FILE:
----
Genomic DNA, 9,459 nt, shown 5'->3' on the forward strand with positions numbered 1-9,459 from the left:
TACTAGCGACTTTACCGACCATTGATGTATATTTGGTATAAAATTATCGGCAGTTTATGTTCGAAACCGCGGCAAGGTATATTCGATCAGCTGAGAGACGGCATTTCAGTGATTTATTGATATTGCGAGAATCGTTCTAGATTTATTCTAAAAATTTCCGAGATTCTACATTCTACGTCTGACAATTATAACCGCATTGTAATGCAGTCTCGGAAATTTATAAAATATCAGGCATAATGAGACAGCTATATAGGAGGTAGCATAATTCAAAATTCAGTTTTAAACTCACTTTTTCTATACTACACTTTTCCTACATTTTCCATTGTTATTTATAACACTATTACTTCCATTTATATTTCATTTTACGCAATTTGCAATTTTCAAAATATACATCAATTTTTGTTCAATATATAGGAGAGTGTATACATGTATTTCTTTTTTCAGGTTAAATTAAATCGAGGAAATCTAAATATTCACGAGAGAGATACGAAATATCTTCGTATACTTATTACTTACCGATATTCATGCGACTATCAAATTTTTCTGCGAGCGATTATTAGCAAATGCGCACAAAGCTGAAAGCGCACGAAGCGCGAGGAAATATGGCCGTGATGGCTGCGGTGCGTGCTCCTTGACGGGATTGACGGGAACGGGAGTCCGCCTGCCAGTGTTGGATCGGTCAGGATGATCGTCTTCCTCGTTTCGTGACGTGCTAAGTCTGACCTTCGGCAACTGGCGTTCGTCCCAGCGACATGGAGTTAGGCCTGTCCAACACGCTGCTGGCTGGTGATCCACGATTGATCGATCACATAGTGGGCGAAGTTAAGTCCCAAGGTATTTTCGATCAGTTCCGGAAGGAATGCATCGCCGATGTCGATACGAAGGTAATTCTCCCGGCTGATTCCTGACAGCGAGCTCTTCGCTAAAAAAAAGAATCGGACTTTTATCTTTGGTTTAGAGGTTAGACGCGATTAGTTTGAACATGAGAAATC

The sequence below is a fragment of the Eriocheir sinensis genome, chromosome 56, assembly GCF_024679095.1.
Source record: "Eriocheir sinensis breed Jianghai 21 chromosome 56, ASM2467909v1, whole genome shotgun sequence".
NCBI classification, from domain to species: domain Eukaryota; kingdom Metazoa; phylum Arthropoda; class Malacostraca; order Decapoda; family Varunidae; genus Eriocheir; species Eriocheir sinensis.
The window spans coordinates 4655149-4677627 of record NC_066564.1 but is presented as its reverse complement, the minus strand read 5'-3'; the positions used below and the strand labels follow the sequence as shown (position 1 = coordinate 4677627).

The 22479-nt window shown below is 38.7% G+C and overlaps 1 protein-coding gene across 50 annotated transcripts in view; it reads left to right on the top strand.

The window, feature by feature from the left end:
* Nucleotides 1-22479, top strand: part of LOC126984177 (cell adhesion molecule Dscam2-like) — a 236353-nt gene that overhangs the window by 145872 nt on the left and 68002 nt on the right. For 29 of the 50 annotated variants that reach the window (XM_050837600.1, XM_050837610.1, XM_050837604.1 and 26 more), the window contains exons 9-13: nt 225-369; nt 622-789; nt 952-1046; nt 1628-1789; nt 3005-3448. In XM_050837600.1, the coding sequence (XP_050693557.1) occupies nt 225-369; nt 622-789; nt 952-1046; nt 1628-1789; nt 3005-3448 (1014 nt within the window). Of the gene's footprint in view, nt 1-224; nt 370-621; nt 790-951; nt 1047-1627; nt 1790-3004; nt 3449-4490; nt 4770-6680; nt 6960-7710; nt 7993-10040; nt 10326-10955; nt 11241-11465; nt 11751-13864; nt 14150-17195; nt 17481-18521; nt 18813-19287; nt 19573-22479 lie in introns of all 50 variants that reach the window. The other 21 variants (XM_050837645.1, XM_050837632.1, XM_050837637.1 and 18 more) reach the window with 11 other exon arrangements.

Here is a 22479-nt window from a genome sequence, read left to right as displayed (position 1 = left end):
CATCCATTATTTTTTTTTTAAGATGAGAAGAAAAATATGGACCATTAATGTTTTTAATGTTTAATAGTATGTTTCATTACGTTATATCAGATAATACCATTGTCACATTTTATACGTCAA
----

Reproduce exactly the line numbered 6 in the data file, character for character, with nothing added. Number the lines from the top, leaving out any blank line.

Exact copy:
The window spans coordinates 4655149-4677627 of record NC_066564.1 but is presented as its reverse complement, the minus strand read 5'-3'; the positions used below and the strand labels follow the sequence as shown (position 1 = coordinate 4677627).